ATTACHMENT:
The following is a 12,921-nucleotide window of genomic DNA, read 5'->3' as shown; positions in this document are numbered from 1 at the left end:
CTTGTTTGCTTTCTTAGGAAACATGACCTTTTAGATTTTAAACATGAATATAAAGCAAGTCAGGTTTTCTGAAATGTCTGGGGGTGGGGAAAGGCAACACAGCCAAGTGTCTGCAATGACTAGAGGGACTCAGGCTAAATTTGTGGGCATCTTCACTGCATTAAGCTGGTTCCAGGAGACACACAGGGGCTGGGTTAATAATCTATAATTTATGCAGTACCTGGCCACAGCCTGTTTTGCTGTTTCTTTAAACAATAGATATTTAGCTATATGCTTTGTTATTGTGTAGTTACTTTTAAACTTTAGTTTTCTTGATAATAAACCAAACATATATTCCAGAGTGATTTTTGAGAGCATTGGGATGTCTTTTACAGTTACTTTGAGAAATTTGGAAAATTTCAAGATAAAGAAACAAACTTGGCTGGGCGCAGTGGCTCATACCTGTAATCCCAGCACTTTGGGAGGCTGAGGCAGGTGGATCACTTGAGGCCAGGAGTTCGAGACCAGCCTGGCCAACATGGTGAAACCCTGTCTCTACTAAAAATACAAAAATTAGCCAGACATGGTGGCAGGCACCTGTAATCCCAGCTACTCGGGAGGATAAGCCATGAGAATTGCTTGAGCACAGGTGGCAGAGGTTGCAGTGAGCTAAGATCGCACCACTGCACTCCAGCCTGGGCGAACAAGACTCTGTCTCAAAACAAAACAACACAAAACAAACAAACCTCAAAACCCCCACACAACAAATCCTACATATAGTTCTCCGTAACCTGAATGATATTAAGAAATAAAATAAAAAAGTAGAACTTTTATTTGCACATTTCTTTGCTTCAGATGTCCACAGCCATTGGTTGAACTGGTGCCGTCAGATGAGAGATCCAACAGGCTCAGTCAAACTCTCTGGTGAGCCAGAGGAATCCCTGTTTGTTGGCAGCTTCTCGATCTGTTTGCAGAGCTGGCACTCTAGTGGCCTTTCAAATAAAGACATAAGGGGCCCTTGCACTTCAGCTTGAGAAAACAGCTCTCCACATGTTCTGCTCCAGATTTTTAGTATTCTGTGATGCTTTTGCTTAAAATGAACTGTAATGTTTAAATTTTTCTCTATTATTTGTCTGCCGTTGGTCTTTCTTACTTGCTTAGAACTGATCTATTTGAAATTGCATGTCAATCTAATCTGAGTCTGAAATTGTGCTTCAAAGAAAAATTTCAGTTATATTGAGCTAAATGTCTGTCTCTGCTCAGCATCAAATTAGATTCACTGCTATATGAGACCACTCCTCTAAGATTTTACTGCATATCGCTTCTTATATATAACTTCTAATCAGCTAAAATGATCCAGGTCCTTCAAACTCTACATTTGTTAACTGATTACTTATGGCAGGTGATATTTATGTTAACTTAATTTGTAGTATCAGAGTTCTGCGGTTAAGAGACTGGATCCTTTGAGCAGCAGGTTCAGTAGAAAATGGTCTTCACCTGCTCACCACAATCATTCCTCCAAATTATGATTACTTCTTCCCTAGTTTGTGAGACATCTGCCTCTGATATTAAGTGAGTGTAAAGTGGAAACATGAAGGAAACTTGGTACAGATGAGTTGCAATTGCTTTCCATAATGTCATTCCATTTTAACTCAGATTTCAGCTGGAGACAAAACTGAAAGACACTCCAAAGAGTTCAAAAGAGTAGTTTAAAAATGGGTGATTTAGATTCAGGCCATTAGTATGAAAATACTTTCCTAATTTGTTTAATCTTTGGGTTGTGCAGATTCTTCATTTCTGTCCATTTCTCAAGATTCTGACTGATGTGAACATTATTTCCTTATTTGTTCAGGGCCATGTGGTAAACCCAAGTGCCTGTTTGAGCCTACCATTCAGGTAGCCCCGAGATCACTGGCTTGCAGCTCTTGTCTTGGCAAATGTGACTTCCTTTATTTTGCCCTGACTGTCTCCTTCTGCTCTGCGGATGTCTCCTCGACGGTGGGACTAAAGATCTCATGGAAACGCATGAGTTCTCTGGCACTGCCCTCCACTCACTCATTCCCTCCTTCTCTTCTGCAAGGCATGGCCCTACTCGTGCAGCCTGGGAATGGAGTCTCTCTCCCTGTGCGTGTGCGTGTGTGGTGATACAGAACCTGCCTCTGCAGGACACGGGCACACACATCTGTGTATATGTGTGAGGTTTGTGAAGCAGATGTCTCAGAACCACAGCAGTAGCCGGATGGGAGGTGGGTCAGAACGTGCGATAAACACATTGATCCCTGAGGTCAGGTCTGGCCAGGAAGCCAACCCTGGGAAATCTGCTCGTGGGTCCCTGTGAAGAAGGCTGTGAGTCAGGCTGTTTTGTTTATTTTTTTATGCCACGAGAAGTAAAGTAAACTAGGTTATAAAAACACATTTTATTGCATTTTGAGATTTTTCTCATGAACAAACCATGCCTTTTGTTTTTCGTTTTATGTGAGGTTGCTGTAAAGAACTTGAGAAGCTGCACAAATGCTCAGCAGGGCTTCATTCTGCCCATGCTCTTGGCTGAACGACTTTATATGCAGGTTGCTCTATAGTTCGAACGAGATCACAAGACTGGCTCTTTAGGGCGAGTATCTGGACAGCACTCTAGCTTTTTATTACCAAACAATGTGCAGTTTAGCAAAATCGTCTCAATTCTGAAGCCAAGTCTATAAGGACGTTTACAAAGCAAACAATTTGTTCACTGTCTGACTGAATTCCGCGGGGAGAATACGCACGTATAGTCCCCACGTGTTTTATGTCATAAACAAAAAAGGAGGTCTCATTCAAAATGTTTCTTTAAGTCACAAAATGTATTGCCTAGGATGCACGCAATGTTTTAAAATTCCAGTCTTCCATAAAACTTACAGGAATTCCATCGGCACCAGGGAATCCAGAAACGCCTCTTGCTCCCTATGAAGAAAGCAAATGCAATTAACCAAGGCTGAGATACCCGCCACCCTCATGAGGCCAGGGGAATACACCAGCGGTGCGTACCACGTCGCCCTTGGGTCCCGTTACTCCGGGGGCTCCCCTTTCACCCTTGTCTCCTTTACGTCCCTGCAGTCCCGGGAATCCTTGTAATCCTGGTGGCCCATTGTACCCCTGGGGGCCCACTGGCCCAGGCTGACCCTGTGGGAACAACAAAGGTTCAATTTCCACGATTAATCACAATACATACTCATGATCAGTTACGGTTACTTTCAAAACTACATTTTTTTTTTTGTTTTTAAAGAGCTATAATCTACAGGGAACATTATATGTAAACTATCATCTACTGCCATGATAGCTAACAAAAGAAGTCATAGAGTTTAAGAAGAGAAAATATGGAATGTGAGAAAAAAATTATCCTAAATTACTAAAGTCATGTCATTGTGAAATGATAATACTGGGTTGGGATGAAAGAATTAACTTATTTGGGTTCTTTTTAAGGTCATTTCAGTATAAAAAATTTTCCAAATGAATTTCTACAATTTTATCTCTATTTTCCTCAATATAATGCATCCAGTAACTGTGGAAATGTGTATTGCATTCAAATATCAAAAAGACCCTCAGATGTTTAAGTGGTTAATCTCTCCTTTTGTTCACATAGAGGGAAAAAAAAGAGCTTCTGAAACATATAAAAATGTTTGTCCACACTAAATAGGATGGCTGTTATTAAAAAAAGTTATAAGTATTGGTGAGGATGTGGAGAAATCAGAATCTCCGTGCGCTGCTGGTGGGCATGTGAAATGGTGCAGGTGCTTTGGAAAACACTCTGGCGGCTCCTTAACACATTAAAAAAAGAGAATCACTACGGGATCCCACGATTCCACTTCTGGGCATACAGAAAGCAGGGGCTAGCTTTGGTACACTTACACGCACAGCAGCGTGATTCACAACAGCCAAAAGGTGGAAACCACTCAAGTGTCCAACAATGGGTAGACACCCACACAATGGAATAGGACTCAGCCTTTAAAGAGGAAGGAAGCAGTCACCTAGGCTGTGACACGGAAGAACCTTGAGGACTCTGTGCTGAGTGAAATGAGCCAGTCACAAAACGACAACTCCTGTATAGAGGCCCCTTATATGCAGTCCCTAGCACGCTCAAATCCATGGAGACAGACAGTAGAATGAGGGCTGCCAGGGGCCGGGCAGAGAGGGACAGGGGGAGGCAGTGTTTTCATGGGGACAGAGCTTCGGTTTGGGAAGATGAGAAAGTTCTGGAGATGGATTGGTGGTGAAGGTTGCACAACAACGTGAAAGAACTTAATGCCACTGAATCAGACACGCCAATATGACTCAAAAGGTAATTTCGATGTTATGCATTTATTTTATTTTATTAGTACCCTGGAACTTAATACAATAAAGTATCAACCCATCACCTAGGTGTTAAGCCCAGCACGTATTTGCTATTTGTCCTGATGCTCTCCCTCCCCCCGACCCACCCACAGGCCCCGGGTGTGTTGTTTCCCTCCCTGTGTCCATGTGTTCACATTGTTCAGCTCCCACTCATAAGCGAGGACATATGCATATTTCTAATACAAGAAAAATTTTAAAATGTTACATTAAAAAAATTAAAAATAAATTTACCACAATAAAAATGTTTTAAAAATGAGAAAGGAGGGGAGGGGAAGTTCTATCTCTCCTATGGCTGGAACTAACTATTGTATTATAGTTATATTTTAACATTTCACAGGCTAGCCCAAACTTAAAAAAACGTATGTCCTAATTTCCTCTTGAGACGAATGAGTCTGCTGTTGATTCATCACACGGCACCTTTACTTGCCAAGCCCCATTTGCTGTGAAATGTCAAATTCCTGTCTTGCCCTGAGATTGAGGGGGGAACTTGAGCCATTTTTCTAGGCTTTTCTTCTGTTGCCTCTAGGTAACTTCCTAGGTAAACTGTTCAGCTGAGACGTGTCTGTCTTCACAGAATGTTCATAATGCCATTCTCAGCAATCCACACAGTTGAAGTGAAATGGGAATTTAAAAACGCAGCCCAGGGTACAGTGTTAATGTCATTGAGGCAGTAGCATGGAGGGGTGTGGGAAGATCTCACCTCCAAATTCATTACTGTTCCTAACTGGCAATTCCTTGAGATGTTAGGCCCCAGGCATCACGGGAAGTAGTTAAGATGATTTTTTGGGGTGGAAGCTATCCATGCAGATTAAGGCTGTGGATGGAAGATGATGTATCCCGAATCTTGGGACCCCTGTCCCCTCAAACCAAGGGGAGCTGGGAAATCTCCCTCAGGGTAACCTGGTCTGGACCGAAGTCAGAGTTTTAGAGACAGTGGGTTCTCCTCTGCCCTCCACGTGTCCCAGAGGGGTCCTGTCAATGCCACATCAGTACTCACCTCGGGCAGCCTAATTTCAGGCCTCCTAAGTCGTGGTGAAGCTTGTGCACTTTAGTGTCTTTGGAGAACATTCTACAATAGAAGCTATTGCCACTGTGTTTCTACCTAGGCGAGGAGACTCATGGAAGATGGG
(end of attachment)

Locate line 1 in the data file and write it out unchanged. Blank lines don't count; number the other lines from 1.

The following is a 12,921-nucleotide window of genomic DNA, read 5'->3' as shown; positions in this document are numbered from 1 at the left end: